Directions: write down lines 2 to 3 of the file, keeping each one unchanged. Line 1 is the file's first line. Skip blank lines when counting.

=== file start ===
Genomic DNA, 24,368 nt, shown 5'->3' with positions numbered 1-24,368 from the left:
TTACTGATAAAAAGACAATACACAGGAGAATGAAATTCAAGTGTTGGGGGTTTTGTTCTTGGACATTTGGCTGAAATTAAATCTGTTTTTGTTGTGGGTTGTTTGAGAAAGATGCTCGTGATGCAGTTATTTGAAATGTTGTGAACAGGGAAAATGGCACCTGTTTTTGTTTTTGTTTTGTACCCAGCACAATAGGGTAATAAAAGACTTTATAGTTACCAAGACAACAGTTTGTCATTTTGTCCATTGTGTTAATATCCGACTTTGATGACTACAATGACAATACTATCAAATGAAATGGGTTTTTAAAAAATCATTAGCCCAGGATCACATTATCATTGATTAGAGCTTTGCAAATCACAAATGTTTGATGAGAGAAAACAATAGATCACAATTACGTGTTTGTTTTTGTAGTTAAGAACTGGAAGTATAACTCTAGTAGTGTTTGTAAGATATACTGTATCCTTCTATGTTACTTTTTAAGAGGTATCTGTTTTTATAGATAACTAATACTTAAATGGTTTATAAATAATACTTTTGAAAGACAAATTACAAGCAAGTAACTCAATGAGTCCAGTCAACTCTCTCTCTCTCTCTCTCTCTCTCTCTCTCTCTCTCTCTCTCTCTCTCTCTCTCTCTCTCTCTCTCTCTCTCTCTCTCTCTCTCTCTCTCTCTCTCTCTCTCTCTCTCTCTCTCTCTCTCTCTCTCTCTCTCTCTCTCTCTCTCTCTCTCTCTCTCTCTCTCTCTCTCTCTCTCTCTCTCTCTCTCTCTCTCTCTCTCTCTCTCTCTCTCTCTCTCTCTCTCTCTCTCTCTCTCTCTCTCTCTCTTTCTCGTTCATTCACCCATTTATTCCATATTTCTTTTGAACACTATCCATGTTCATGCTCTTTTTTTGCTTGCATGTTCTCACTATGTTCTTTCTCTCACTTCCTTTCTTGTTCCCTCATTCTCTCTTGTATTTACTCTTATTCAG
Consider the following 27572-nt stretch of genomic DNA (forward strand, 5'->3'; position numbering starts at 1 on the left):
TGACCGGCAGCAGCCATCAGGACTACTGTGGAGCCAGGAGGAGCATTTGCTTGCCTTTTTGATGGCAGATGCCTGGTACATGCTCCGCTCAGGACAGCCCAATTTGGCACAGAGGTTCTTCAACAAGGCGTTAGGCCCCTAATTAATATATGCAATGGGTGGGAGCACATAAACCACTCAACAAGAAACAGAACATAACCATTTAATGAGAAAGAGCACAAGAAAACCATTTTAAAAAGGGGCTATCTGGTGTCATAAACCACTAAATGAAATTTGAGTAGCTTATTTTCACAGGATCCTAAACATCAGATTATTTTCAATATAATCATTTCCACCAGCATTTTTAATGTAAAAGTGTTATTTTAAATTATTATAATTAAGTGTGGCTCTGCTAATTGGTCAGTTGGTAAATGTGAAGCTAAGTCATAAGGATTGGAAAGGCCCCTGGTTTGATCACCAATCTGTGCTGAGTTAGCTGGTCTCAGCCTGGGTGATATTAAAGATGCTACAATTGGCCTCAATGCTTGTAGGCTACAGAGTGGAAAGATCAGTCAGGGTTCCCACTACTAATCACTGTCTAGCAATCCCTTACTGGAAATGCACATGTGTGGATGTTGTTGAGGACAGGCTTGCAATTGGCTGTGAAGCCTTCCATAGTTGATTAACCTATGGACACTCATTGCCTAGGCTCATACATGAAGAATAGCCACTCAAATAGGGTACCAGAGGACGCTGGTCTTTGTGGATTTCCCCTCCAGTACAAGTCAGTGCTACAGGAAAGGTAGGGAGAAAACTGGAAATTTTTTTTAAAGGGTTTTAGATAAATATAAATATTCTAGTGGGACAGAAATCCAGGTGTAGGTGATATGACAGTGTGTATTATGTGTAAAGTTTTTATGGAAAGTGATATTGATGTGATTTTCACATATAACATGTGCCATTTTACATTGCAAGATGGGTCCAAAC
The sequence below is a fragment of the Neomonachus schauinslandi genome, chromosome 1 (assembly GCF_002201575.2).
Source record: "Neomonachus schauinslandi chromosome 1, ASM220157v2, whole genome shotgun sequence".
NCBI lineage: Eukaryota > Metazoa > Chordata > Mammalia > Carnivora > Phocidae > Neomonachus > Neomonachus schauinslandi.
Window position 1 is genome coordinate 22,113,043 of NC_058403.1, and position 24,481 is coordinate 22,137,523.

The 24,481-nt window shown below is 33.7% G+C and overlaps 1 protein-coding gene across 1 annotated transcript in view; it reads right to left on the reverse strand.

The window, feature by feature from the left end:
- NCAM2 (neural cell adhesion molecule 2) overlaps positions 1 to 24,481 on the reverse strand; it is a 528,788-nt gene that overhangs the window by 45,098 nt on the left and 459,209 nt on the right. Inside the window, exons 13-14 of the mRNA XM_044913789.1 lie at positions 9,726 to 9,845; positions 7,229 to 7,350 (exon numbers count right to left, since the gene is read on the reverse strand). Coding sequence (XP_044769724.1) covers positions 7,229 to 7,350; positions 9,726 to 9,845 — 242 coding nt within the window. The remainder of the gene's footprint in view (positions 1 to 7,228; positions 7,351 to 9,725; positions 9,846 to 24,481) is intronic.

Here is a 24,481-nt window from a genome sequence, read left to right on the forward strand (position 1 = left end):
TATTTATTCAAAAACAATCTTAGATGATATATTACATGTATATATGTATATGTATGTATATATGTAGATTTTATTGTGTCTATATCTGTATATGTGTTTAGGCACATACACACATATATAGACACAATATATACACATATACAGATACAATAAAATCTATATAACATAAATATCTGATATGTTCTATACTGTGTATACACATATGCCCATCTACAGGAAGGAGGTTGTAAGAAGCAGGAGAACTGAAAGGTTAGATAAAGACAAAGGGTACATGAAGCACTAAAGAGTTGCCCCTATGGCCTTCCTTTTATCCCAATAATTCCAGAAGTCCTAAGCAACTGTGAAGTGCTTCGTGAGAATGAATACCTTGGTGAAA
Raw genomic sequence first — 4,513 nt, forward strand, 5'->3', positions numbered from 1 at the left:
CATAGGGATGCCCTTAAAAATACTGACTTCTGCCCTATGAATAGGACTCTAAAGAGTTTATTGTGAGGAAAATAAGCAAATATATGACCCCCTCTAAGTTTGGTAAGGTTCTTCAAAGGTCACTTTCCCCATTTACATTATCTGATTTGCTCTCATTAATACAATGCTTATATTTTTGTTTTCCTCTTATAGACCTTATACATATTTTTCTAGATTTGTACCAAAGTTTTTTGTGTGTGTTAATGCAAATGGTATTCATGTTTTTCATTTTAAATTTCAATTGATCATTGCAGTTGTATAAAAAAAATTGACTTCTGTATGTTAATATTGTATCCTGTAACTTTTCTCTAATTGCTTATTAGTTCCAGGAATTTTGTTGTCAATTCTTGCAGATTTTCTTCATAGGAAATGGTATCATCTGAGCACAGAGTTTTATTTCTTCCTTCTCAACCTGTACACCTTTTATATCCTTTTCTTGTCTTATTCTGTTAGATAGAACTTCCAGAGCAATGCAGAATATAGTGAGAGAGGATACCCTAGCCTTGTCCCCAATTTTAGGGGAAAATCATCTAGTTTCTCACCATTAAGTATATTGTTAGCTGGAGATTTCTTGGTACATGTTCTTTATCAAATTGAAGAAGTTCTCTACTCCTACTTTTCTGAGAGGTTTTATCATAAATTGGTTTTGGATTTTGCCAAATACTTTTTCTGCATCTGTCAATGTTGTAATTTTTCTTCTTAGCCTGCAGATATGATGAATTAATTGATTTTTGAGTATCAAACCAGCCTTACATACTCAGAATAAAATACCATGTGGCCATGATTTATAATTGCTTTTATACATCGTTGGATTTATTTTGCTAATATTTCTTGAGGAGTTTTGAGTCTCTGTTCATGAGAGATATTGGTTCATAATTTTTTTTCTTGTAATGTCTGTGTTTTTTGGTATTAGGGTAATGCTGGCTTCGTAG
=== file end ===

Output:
TTACTGATAAAAAGACAATACACAGGAGAATGAAATTCAAGTGTTGGGGGTTTTGTTCTTGGACATTTGGCTGAAATTAAATCTGTTTTTGTTGTGGGTTGTTTGAGAAAGATGCTCGTGATGCAGTTATTTGAAATGTTGTGAACAGGGAAAATGGCACCTGTTTTTGTTTTTGTTTTGTACCCAGCACAATAGGGTAATAAAAGACTTTATAGTTACCAAGACAACAGTTTGTCATTTTGTCCATTGTGTTAATATCCGACTTTGATGACTACAATGACAATACTATCAAATGAAATGGGTTTTTAAAAAATCATTAGCCCAGGATCACATTATCATTGATTAGAGCTTTGCAAATCACAAATGTTTGATGAGAGAAAACAATAGATCACAATTACGTGTTTGTTTTTGTAGTTAAGAACTGGAAGTATAACTCTAGTAGTGTTTGTAAGATATACTGTATCCTTCTATGTTACTTTTTAAGAGGTATCTGTTTTTATAGATAACTAATACTTAAATGGTTTATAAATAATACTTTTGAAAGACAAATTACAAGCAAGTAACTCAATGAGTCCAGTCAACTCTCTCTCTCTCTCTCTCTCTCTCTCTCTCTCTCTCTCTCTCTCTCTCTCTCTCTCTCTCTCTCTCTCTCTCTCTCTCTCTCTCTCTCTCTCTCTCTCTCTCTCTCTCTCTCTCTCTCTCTCTCTCTCTCTCTCTCTCTCTCTCTCTCTCTCTCTCTCTCTCTCTCTCTCTCTCTCTCTCTCTCTCTCTCTCTCTCTCTCTCTCTCTCTCTCTCTCTCTCTCTCTCTCTCTCTCTCTCTCTCTCTTTCTCGTTCATTCACCCATTTATTCCATATTTCTTTTGAACACTATCCATGTTCATGCTCTTTTTTTGCTTGCATGTTCTCACTATGTTCTTTCTCTCACTTCCTTTCTTGTTCCCTCATTCTCTCTTGTATTTACTCTTATTCAG
Consider the following 27572-nt stretch of genomic DNA (forward strand, 5'->3'; position numbering starts at 1 on the left):